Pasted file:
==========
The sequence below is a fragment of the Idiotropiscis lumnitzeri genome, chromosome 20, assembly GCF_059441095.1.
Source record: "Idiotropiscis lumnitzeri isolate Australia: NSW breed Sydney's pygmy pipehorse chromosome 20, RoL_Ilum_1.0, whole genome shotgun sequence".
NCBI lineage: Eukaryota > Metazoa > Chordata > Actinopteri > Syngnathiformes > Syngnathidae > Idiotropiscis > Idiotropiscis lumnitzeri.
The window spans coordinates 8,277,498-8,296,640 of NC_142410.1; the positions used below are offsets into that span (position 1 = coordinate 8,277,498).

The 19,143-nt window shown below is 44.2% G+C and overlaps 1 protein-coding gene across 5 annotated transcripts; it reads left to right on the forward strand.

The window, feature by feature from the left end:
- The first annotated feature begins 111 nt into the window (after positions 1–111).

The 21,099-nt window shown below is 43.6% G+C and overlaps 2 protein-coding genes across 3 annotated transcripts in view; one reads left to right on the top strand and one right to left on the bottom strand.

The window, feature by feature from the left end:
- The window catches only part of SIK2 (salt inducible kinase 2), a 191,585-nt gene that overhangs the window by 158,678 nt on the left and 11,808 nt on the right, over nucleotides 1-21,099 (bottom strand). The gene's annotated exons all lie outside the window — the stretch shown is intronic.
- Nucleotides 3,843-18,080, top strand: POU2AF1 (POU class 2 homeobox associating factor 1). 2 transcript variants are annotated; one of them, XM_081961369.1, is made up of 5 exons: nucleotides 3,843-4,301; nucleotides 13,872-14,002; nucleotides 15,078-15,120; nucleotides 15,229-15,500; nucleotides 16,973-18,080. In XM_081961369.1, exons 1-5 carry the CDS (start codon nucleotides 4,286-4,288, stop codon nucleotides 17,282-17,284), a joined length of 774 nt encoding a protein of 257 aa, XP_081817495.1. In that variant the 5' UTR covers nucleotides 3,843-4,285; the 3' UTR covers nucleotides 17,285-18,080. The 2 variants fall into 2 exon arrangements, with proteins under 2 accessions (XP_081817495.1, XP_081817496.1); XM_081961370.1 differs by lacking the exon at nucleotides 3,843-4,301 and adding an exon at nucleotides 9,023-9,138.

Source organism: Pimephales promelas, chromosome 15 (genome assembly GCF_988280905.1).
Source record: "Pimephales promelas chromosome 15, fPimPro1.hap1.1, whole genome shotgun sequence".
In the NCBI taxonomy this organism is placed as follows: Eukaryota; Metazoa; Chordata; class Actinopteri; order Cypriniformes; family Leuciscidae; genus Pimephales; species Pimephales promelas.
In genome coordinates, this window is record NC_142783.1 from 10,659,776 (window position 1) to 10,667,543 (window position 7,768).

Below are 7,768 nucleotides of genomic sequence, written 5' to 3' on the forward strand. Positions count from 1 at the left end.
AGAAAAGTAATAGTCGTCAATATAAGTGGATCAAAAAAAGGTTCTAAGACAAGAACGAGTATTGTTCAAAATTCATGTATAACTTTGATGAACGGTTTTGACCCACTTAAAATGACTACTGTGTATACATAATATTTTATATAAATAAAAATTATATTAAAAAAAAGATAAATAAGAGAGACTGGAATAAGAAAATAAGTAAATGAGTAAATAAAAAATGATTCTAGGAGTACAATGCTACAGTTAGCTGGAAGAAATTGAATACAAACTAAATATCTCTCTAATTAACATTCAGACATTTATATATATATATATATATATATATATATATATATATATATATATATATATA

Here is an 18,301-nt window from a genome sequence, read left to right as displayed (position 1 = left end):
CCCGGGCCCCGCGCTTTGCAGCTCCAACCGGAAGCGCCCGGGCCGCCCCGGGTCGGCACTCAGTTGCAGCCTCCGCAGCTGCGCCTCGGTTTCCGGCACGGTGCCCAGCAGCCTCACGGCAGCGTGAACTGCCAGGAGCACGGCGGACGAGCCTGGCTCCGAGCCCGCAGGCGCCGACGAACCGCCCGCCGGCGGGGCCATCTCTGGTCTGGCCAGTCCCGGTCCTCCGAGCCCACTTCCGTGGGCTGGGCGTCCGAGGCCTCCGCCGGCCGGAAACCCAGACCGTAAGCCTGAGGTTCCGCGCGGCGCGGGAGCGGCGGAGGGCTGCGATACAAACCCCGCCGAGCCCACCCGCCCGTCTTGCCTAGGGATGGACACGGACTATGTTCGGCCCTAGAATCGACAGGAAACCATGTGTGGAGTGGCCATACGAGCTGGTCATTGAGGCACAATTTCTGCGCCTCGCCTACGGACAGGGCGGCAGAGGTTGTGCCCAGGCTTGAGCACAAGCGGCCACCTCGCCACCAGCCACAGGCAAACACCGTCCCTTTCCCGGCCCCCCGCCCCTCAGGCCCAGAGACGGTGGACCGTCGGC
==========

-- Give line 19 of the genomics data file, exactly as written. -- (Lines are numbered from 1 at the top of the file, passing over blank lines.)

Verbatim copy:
CCCGGGCCCCGCGCTTTGCAGCTCCAACCGGAAGCGCCCGGGCCGCCCCGGGTCGGCACTCAGTTGCAGCCTCCGCAGCTGCGCCTCGGTTTCCGGCACGGTGCCCAGCAGCCTCACGGCAGCGTGAACTGCCAGGAGCACGGCGGACGAGCCTGGCTCCGAGCCCGCAGGCGCCGACGAACCGCCCGCCGGCGGGGCCATCTCTGGTCTGGCCAGTCCCGGTCCTCCGAGCCCACTTCCGTGGGCTGGGCGTCCGAGGCCTCCGCCGGCCGGAAACCCAGACCGTAAGCCTGAGGTTCCGCGCGGCGCGGGAGCGGCGGAGGGCTGCGATACAAACCCCGCCGAGCCCACCCGCCCGTCTTGCCTAGGGATGGACACGGACTATGTTCGGCCCTAGAATCGACAGGAAACCATGTGTGGAGTGGCCATACGAGCTGGTCATTGAGGCACAATTTCTGCGCCTCGCCTACGGACAGGGCGGCAGAGGTTGTGCCCAGGCTTGAGCACAAGCGGCCACCTCGCCACCAGCCACAGGCAAACACCGTCCCTTTCCCGGCCCCCCGCCCCTCAGGCCCAGAGACGGTGGACCGTCGGC